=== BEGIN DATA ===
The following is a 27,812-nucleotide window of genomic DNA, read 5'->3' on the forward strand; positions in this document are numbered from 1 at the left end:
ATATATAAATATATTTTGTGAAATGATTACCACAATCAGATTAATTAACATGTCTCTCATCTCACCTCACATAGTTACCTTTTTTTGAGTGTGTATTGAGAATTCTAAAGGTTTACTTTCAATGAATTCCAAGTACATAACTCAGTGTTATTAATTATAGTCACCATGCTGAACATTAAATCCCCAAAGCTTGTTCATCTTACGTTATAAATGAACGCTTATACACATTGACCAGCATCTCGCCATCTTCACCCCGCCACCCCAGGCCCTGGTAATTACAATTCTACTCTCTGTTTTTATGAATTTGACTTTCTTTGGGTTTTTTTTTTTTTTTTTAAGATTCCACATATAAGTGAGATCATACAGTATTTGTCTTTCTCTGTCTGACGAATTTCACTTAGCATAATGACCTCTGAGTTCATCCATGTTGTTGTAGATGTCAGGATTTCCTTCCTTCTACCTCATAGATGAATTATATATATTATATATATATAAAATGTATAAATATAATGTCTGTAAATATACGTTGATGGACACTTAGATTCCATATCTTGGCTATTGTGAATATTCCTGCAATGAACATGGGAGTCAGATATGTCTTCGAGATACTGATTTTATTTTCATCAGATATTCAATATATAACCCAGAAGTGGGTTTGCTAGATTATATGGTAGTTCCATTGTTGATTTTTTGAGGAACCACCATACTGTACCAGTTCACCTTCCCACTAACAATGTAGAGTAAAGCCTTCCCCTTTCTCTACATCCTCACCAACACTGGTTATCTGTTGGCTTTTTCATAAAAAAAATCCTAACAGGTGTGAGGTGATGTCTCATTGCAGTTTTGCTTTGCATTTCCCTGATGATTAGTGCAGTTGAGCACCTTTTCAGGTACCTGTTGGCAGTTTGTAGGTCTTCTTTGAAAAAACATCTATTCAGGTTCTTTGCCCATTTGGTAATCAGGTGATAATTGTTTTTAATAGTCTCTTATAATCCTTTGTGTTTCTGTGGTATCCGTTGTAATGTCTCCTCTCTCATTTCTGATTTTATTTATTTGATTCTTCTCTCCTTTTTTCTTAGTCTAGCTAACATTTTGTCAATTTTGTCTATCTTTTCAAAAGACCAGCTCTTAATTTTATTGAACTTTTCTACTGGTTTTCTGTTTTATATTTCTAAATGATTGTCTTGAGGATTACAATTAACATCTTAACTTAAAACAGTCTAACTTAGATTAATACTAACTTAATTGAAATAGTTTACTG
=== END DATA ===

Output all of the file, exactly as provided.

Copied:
The following is a 27,812-nucleotide window of genomic DNA, read 5'->3' on the forward strand; positions in this document are numbered from 1 at the left end:
ATATATAAATATATTTTGTGAAATGATTACCACAATCAGATTAATTAACATGTCTCTCATCTCACCTCACATAGTTACCTTTTTTTGAGTGTGTATTGAGAATTCTAAAGGTTTACTTTCAATGAATTCCAAGTACATAACTCAGTGTTATTAATTATAGTCACCATGCTGAACATTAAATCCCCAAAGCTTGTTCATCTTACGTTATAAATGAACGCTTATACACATTGACCAGCATCTCGCCATCTTCACCCCGCCACCCCAGGCCCTGGTAATTACAATTCTACTCTCTGTTTTTATGAATTTGACTTTCTTTGGGTTTTTTTTTTTTTTTTTAAGATTCCACATATAAGTGAGATCATACAGTATTTGTCTTTCTCTGTCTGACGAATTTCACTTAGCATAATGACCTCTGAGTTCATCCATGTTGTTGTAGATGTCAGGATTTCCTTCCTTCTACCTCATAGATGAATTATATATATTATATATATATAAAATGTATAAATATAATGTCTGTAAATATACGTTGATGGACACTTAGATTCCATATCTTGGCTATTGTGAATATTCCTGCAATGAACATGGGAGTCAGATATGTCTTCGAGATACTGATTTTATTTTCATCAGATATTCAATATATAACCCAGAAGTGGGTTTGCTAGATTATATGGTAGTTCCATTGTTGATTTTTTGAGGAACCACCATACTGTACCAGTTCACCTTCCCACTAACAATGTAGAGTAAAGCCTTCCCCTTTCTCTACATCCTCACCAACACTGGTTATCTGTTGGCTTTTTCATAAAAAAAATCCTAACAGGTGTGAGGTGATGTCTCATTGCAGTTTTGCTTTGCATTTCCCTGATGATTAGTGCAGTTGAGCACCTTTTCAGGTACCTGTTGGCAGTTTGTAGGTCTTCTTTGAAAAAACATCTATTCAGGTTCTTTGCCCATTTGGTAATCAGGTGATAATTGTTTTTAATAGTCTCTTATAATCCTTTGTGTTTCTGTGGTATCCGTTGTAATGTCTCCTCTCTCATTTCTGATTTTATTTATTTGATTCTTCTCTCCTTTTTTCTTAGTCTAGCTAACATTTTGTCAATTTTGTCTATCTTTTCAAAAGACCAGCTCTTAATTTTATTGAACTTTTCTACTGGTTTTCTGTTTTATATTTCTAAATGATTGTCTTGAGGATTACAATTAACATCTTAACTTAAAACAGTCTAACTTAGATTAATACTAACTTAATTGAAATAGTTTACTG